If you’d like to hear Claudia and me chatting about the authors we chose this year, check out the “curators’ welcome”video that was put together by social media blackbelt Brittany Hazelwood and Grace Moss of the German Book Office:

You can also find detailed information about each of the Festival authors – including English-language excerpts from their books – on the Festival website. Click on an author’s thumbnail for details. You’ll also find a complete listing of events on the site. The entire festival will be held in English (though we’ve asked the authors to read from their books in German for a couple of minutes so you have a chance to hear what their work sounds like in the original.)

Today, Friday Feb. 22, all six Festival authors will be appearing at  Columbia University’s Deutsches Haus (420 West 116th Street) from 1:00 p.m. to 5:00 p.m. Each of them will be briefly interviewed by a graduate student who has read his/her book, so it’ll be a great opportunity to get to know the authors and their books at the same time. This is an event you can easily drop in and out of if you can’t stay for the whole thing. And if you stick around all afternoon, the coffee break and wine reception offer an excellent opportunity to mingle and chat up the authors.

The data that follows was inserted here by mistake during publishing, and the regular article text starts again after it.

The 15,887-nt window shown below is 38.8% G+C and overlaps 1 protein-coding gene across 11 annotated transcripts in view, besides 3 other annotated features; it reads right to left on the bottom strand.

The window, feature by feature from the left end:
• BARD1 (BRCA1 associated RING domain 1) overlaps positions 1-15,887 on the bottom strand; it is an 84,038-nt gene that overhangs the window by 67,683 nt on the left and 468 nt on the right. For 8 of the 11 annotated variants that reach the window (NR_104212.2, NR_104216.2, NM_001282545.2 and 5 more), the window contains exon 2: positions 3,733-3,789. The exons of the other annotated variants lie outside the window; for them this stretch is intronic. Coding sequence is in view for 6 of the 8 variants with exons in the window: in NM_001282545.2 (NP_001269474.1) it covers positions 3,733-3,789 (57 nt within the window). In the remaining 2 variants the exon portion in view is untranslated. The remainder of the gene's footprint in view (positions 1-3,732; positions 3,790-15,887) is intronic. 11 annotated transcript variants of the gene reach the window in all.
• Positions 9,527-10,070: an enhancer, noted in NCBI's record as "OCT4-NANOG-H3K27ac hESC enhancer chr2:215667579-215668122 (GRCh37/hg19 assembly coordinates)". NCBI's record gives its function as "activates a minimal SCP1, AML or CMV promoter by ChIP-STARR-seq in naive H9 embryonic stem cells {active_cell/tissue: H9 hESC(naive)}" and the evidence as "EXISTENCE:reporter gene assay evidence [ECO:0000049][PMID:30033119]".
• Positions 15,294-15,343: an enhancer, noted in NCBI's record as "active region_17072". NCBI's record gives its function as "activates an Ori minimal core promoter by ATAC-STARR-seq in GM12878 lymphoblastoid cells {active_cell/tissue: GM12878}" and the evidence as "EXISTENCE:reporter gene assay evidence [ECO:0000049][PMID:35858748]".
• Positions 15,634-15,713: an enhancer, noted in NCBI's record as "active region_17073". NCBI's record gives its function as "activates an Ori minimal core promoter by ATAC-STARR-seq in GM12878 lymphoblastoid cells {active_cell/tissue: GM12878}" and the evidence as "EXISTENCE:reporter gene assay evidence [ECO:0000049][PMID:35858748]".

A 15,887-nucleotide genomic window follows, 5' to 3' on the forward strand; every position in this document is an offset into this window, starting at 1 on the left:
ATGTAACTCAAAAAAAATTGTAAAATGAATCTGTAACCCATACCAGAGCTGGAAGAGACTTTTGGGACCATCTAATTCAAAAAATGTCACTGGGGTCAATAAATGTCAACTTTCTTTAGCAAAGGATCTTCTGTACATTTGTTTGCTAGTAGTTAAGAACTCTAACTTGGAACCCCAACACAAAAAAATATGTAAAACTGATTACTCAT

Over the weekend, there will be three more events, including two evening panels, in each of which three Festival authors will converse with an American counterpart:

On Saturday, Feb. 23, fiction writer Justin Taylor will speak with Leif Randt, Silke Scheuermann and Clemens Setz at powerHouse Arena in the DUMBO neighborhood of Brooklyn (37 Main Street), beginning at 6:30, on a panel entitled “Closed Circuits: Shrunken Dystopias.” Moderated by moi.

On Sunday at 6:00 p.m. at McNally Jackson Books (52 Prince Street in Manhattan), Joshua Ferris will join Tim Krohn, Cornelia Travnicek and Ulrike Ulrich to discuss “Breaking Away: Contemporary Travelogues.” Moderated by Claudia Steinberg.

And at noon on Sunday there’ll be a Frühschoppen (brunch) event at NYU’s Deutsches Haus featuring readings from all six books: the authors will read in German, and actors Jocelyn Kuritsky and Andrew Garman will read the English translations. This event requires an RSVP, and last night I heard that the list was now full, but there may still be room on the waiting list. The other good news is that there are several other opportunities to see our authors in action, so I hope you’ll take advantage of them. It’s a great crew.

Have a wonderful Festival, everyone!

Japanese Bridge!